Last Thursday at Worldwide Radio Summit 2016 in Hollywood, NuVoodoo showed results from its latest study concerning the listening habits and media attitudes of Millennials. The sample of 2074 Persons 14-29’s was drawn proportionally from all PPM markets. Last Monday we teased the presentation with this chart showing the perceived percentages of time spent listening to a wide array of sources by a demographic subset within our sample of 14-29’s.
A number of smart programmers correctly guessed that the chart shown was from the oldest subset within our sample, in fact, 25-29’s. It shows usage for streaming overall already having overtaken time spent with over-the-air Broadcast Radio. Keep in mind, this is self-assessment and people are notoriously inaccurate making such assessments. However, it does show that Internet sources are being accepted and incorporated into lives of these young people. These new sources are being taken seriously by consumers and gaining traction for TSL – headwinds that stations are already feeling with young adult demos during the workday.
To put the numbers in perspective, however, consider the self-assessment of the youngest in our sample. The 14-17’s in our study believe that the plurality of their TSL is already spent with Internet streaming sources like Pandora (though Broadcast Radio remains larger combining over-the-air and online listening). Nearly a fifth of their TSL is perceived as being spent with non-traditional audio sources like YouTube (which many use as a platform to listen to new music).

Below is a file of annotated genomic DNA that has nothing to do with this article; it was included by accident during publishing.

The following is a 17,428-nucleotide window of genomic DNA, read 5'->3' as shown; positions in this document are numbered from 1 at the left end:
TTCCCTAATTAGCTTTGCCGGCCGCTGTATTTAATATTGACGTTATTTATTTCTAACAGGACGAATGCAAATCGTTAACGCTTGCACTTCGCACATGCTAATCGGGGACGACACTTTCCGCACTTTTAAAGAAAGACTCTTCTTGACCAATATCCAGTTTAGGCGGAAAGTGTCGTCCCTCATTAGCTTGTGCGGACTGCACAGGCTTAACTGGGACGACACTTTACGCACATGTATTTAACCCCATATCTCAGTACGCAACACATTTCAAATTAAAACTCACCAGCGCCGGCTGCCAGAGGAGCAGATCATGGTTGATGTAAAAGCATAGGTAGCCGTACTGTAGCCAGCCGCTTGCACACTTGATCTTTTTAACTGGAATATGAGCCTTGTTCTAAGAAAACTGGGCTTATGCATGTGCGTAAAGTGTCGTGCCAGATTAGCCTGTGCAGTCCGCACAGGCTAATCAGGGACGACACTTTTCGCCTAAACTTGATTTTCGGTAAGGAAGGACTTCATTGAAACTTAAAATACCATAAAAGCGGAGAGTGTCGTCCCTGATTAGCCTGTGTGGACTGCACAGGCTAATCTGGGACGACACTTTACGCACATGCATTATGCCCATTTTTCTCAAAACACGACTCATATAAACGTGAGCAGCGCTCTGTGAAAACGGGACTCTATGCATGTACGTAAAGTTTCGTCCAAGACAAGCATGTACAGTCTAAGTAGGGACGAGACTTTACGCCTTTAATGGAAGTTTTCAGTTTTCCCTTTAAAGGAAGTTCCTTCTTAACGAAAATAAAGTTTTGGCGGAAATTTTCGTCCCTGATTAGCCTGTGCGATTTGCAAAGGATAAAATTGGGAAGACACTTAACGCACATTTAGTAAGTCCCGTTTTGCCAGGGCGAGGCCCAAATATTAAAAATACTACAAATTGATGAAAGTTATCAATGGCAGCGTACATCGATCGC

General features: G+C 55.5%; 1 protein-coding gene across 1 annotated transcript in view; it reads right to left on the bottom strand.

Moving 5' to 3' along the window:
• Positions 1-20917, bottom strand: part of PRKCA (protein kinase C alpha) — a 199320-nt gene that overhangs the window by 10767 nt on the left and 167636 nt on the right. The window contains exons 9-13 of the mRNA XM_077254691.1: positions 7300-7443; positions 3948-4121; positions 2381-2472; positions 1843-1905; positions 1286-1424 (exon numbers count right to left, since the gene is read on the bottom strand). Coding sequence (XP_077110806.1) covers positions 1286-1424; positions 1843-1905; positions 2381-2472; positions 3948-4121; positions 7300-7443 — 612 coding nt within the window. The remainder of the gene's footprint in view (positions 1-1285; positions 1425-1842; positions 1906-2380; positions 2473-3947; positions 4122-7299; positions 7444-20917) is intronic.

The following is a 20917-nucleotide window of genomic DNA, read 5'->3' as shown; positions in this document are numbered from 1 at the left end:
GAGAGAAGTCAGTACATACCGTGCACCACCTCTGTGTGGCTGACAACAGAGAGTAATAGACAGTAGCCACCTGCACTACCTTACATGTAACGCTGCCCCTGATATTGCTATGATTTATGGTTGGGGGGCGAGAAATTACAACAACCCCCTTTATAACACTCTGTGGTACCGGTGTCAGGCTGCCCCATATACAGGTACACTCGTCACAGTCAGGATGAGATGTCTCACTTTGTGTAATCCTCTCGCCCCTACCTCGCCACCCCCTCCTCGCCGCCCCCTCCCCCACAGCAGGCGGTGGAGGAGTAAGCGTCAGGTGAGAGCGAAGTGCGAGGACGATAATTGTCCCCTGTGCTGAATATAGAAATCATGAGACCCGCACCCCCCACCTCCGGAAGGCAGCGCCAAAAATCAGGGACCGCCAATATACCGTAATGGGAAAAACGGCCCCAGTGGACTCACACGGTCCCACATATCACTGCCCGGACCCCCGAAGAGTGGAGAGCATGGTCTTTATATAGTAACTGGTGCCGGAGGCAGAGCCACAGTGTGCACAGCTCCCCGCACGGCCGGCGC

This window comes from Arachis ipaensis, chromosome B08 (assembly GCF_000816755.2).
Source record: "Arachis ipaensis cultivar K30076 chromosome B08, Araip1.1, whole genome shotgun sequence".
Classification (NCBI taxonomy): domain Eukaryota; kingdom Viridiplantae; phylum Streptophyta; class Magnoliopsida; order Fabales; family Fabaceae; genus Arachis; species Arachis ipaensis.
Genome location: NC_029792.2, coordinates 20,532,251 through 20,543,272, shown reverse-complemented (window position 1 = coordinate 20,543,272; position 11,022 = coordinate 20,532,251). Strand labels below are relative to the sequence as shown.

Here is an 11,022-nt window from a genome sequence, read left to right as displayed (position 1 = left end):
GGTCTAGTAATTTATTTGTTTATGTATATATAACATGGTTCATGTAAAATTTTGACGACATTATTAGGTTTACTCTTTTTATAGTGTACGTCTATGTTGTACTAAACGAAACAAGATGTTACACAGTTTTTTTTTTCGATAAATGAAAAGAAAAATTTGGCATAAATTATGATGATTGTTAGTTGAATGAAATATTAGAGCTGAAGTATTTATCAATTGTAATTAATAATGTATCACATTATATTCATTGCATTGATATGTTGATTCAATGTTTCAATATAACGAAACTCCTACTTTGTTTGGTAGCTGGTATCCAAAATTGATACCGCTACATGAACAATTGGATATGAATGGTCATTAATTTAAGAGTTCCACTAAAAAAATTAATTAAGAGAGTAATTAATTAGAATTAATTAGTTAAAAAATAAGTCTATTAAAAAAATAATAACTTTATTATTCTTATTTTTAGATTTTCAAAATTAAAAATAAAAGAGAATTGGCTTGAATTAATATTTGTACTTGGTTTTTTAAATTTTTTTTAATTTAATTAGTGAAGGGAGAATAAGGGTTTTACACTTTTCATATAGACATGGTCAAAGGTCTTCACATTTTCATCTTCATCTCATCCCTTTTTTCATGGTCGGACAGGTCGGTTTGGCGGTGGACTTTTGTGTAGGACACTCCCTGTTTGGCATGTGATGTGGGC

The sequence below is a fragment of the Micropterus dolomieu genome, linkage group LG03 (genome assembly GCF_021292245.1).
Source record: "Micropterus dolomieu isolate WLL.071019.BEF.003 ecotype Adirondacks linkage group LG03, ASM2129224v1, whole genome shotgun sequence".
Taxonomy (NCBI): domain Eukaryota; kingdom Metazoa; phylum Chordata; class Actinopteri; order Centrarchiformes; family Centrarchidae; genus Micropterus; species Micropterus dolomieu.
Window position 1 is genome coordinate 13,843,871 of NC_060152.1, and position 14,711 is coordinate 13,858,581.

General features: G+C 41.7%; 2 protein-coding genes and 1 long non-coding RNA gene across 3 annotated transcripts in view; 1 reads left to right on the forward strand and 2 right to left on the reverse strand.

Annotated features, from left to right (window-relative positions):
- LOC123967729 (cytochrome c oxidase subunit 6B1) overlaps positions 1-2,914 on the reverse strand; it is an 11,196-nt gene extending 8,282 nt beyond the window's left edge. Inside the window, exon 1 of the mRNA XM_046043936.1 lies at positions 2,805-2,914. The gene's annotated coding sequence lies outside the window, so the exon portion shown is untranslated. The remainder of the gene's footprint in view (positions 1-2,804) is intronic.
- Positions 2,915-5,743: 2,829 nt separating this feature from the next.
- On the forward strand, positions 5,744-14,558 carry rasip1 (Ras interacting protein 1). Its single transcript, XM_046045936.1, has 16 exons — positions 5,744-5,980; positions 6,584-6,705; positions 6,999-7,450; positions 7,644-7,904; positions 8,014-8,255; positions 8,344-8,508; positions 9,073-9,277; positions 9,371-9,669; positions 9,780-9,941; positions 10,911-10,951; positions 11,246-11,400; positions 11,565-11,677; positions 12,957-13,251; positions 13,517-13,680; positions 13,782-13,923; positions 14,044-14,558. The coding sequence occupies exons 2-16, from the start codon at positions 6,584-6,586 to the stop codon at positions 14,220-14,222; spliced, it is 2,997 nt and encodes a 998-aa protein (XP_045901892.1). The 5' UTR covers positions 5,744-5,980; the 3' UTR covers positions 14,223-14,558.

While a decent plurality of 21-29’s like the existing model of stations with locally-originated hosts, some 18-20’s like the idea of national hosts from New York or Hollywood. The distressing stat is that over half of Persons 14-17 don’t care either way.
Radio personalities have been effective at connecting with young people for several generations, but most of the 14-17’s here are either immune or haven’t experienced a host with whom they connect. Young people today have so many options available from which to experience music. If radio expects to convert these young people into habitual users in the future, we need to do a better job connecting with them today.
Many managers and programmers have little time to focus on a horizon beyond next month or next quarter, but it’s clear that radio needs to give strong consideration to connecting with the audience that will be dominating 25+ demos in the very near future. In the weeks ahead we’ll be digging deeper into the box of data we opened up at Worldwide Radio Summit 2016.